Dropped Calls from Mother Nature
The word biophilia has been around for a long time, but has currently been made popular by naturalist Edward Wilson. It simply suggests that we humans have an instinctive bond with other living things, meaning nature. Along with this theory, books are popping up about "nature deficit disorder," a real problem in children as well as adults. This lack of interaction with the natural world is resulting in physical and mental health issues as well as a disregard for our fellow residents on this planet. Technology and heavier workloads in tough economic times are both contributors, resulting in a lack of time and interest in getting outside. I also believe a lack of parental encouragement is a component in preventing our kids from getting outdoors.
I grew up collecting leaves in the fall and pressing them between wax paper, looking for the Big Dipper and the North Star, hiking through patches of woods, catching fireflies, spending every possible minute outdoors till the dreaded call from my mother echoed through the darkness to come indoors. This created my passion for the natural world and in turn a desire to capture it with paint and paper.
This blog began with a reference to field sketching, so indulge me please while I talk a bit more on this subject. It is a great way to reconnect with nature. When you spend time outdoors drawing a tree or bird or flower, you begin to see what makes that life form so extraordinary. Seeing = learning = caring = protecting. Everyone wins.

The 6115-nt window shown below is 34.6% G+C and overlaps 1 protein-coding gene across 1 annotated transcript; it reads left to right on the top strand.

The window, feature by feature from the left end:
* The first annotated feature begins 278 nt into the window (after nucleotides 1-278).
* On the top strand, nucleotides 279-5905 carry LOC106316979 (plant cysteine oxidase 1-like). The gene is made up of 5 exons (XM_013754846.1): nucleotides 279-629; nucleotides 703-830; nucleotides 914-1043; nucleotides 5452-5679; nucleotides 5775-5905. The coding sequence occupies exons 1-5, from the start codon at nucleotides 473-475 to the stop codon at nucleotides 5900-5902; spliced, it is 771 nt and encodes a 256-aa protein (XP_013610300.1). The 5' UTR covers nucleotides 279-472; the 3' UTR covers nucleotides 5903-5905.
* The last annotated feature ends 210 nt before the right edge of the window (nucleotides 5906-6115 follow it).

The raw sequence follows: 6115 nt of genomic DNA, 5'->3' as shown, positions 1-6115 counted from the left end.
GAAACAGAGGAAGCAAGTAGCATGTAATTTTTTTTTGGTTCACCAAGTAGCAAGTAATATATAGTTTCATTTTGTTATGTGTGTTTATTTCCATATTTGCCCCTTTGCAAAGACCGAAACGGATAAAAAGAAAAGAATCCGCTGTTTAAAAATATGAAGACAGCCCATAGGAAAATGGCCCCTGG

It takes real courage to learn something new, and I am grateful to those willing to spend a couple of hours with a stranger in hot, humid weather. What I am seeing are transformations. Students are noticing things they hadn't seen before. And those who say they can't draw are realizing they can produce a meaningful sketch along with lasting memories of the beauty of this barrier island. Sketching in nature is also meditative, offering a break from life's obstacles. I always hope people will continue sketching when they return home and perhaps encourage family and friends to give it a try.
For anyone interested, I thought I'd share with you what I take into the field when I go sketching. But remember, all you really need is a pencil or pen and a piece of paper. It's not about the equipment, it's about using your eyes.
Pitt Artist pens
watersoluble graphite pencils
Prang watercolor set and brushes
cup to hold water
bag to pick up any trash I see
(all tucked into my Ameribag backpack)
and my Walkstool
PS : My oldest son was born during the peak of the Perseid Meteor Showers. As the heavens rejoice in his birth, I will be watching the celebration wondering how I got so lucky.
"Note on a page with a hole burned through it : I saved this star for you but it got away." - Dave Masons